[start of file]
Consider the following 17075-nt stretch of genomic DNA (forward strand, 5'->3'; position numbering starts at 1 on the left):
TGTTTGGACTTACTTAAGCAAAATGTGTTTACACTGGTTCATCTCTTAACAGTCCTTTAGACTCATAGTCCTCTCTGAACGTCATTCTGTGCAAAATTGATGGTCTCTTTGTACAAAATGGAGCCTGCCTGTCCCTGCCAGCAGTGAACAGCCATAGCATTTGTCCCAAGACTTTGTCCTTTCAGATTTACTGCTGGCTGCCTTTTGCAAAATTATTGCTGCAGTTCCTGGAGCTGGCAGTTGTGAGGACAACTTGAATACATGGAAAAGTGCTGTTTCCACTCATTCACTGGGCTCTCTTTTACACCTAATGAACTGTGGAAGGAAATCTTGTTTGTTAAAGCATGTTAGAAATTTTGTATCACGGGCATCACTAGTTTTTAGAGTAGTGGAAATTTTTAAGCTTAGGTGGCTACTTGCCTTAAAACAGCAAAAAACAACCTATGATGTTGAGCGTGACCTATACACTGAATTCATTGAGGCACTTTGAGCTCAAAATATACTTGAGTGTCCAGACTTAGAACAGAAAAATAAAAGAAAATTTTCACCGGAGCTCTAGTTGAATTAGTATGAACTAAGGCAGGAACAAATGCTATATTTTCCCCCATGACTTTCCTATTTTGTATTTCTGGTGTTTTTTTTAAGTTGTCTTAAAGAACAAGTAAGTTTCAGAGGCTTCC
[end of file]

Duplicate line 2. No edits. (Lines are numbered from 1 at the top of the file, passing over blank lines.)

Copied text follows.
TGTTTGGACTTACTTAAGCAAAATGTGTTTACACTGGTTCATCTCTTAACAGTCCTTTAGACTCATAGTCCTCTCTGAACGTCATTCTGTGCAAAATTGATGGTCTCTTTGTACAAAATGGAGCCTGCCTGTCCCTGCCAGCAGTGAACAGCCATAGCATTTGTCCCAAGACTTTGTCCTTTCAGATTTACTGCTGGCTGCCTTTTGCAAAATTATTGCTGCAGTTCCTGGAGCTGGCAGTTGTGAGGACAACTTGAATACATGGAAAAGTGCTGTTTCCACTCATTCACTGGGCTCTCTTTTACACCTAATGAACTGTGGAAGGAAATCTTGTTTGTTAAAGCATGTTAGAAATTTTGTATCACGGGCATCACTAGTTTTTAGAGTAGTGGAAATTTTTAAGCTTAGGTGGCTACTTGCCTTAAAACAGCAAAAAACAACCTATGATGTTGAGCGTGACCTATACACTGAATTCATTGAGGCACTTTGAGCTCAAAATATACTTGAGTGTCCAGACTTAGAACAGAAAAATAAAAGAAAATTTTCACCGGAGCTCTAGTTGAATTAGTATGAACTAAGGCAGGAACAAATGCTATATTTTCCCCCATGACTTTCCTATTTTGTATTTCTGGTGTTTTTTTTAAGTTGTCTTAAAGAACAAGTAAGTTTCAGAGGCTTCC